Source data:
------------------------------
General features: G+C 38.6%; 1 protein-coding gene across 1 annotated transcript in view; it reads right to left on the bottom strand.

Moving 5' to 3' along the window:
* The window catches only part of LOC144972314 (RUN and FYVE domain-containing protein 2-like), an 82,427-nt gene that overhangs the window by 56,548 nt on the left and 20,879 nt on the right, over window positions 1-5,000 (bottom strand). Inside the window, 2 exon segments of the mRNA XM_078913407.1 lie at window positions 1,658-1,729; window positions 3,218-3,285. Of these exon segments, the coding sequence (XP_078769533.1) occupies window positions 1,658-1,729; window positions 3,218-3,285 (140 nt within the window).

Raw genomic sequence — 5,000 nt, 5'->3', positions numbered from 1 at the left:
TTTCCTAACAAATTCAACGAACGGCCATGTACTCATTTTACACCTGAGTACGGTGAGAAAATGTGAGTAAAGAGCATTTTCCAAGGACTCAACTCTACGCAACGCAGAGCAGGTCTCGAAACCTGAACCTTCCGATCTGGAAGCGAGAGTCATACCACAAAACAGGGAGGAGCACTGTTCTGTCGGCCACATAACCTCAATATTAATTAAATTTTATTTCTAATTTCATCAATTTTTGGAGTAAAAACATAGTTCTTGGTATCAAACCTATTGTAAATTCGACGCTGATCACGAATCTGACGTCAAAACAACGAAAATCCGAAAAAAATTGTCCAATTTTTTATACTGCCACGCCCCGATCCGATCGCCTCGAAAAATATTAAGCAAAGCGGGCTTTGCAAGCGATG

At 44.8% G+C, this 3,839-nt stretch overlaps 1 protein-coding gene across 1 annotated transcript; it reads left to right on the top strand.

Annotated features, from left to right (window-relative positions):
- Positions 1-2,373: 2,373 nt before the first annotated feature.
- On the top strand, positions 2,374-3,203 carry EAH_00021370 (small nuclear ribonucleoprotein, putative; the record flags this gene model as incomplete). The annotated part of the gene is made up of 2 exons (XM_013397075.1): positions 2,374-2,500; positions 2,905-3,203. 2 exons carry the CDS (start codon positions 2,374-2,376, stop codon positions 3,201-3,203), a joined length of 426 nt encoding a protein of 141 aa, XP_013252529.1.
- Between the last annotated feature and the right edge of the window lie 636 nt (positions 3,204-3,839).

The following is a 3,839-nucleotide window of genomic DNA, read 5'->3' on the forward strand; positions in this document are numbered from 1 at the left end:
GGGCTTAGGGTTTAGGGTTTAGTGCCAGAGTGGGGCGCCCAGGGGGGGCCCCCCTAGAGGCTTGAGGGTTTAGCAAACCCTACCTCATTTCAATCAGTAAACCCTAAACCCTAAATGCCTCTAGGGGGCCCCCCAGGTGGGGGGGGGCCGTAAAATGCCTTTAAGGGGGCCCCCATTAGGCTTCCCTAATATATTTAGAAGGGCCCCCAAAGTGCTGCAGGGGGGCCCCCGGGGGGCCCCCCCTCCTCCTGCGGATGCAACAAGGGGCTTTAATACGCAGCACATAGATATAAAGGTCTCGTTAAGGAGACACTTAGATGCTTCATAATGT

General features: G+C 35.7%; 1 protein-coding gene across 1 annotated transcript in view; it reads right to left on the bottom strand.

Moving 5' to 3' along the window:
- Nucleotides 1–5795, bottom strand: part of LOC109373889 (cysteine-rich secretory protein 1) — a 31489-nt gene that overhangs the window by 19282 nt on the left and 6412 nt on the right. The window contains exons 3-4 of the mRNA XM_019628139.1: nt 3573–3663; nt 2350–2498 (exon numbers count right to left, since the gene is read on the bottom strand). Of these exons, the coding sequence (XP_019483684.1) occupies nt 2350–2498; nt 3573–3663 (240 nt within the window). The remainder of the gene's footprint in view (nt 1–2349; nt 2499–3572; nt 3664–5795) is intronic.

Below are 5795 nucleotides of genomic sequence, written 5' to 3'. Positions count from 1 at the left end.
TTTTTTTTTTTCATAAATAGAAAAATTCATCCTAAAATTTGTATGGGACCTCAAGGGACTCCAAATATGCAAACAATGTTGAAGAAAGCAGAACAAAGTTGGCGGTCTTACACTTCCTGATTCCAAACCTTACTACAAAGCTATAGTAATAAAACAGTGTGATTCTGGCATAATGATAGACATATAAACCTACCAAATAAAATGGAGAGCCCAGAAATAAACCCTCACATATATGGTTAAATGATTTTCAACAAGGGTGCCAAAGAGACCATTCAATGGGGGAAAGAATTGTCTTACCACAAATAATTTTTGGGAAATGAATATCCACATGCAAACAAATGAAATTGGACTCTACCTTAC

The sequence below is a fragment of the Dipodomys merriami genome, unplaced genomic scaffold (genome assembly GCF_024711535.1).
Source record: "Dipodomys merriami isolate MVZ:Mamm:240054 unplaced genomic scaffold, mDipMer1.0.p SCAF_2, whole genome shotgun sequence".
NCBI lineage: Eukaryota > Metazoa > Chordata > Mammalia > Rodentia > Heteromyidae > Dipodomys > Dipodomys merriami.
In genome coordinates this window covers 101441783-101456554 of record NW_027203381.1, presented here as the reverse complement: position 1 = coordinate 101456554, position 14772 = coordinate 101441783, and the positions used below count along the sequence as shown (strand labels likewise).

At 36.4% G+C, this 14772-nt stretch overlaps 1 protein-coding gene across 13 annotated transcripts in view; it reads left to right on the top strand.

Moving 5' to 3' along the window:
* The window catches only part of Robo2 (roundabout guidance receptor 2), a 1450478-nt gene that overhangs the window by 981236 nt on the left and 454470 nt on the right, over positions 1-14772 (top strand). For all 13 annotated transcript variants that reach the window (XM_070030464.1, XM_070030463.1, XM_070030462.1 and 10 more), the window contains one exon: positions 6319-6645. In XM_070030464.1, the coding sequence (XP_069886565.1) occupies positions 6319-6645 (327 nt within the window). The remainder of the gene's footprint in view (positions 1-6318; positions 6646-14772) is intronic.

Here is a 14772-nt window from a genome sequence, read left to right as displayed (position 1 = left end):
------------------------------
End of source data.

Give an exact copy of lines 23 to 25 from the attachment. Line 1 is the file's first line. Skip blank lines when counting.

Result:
Moving 5' to 3' along the window:
* The window catches only part of Robo2 (roundabout guidance receptor 2), a 1450478-nt gene that overhangs the window by 981236 nt on the left and 454470 nt on the right, over positions 1-14772 (top strand). For all 13 annotated transcript variants that reach the window (XM_070030464.1, XM_070030463.1, XM_070030462.1 and 10 more), the window contains one exon: positions 6319-6645. In XM_070030464.1, the coding sequence (XP_069886565.1) occupies positions 6319-6645 (327 nt within the window). The remainder of the gene's footprint in view (positions 1-6318; positions 6646-14772) is intronic.

Here is a 14772-nt window from a genome sequence, read left to right as displayed (position 1 = left end):